Judges upheld the Ponzi schemer's 50-year prison sentence, currently being served in Leavenworth.
The 2009 conviction of Tom Petters was upheld Friday by the Eighth U.S. Circuit Court of Appeals, which ruled that the former Wayzata businessman was given ample leeway to present his defense and that pretrial publicity was not sufficient to warrant a change of venue.
A three-judge panel also ruled that jury instructions were appropriate and that Petters' 50-year prison sentence for his role in the infamous $3.65 billion Ponzi scheme was within the discretion of U.S. District Judge Richard Kyle.
Petters' attorney Jon Hopeman said the Eighth Circuit ruling will be appealed to the U.S. Supreme Court.
"I know Mr. Petters well, and I can tell you he will never quit trying to vindicate himself and secure his release," Hopeman said.
The heart of Petters' appeal centers on the background of one of his co-defendants, Larry Reynolds, who ran part of the money-laundering aspects of the fraud.
Reynolds had an extensive criminal background and once was in the government's witness protection program. Petters' attorneys wanted to use that information to demonstrate that Reynolds "corrupted" Petters Cos. Inc. (PCI), the business unit that ran the Ponzi scheme. But Reynolds' file from the witness protection program was ruled inadmissible.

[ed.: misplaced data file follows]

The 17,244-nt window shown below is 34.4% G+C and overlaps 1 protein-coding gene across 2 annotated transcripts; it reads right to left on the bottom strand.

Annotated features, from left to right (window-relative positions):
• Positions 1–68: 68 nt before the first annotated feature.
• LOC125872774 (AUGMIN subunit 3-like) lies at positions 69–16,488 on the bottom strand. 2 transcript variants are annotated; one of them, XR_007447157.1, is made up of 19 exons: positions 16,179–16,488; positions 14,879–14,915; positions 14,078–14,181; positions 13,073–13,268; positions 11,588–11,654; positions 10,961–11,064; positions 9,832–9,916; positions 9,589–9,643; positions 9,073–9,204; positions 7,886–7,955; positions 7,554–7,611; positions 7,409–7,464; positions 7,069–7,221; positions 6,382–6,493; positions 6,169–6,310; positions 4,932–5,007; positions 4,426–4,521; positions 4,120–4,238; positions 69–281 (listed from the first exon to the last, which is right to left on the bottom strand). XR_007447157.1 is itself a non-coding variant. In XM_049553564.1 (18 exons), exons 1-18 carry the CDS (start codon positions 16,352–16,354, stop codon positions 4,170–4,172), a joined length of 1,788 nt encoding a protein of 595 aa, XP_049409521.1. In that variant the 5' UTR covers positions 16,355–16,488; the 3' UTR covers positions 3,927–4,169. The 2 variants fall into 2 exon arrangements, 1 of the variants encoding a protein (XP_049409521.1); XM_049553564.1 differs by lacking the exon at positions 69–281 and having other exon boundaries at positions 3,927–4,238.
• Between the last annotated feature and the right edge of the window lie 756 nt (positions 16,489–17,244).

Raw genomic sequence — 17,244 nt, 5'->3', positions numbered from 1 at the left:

Petters "contends his right to a public trial and his right to put on a complete defense were violated" when that evidence could not be admitted, Hopeman said.
But the Eighth Circuit disagreed.
The three-judge panel said Reynolds' prior offenses were "collateral" to the crimes in the Petters fraud and might have confused the jury. "Further, defense counsel was able to vigorously attack Reynolds credibility in the cross examination," the judges said.
The appeals court also dismissed Petters' assertion that jury instructions did not make enough allowance to support his position that his associates were conducting the fraud unbeknownst to Petters.
In its 16-page opinion, the three-judge panel said there were insufficient grounds for a change of venue, Petters' defense team had requested, citing extensive pretrial publicity.
Criminal law expert Ted Sampsell Jones said the likelihood of a successful appeal at the Supreme Court level is thin.
"The Supreme Court only takes 60 to 70 cases a year, and they generally focus on new questions of law," said Sampsell Jones, a professor at William Mitchell College of Law. "The odds of getting that granted are extraordinarily low."
Petters was convicted on 20 counts of fraud, conspiracy and money laundering and is serving his sentence at the Leavenworth federal prison in Kansas.
Friday's ruling can be read at www.ca8.uscourts.gov/opndir/11/12/101843P.pdf.
David Phelps • 612-673-7269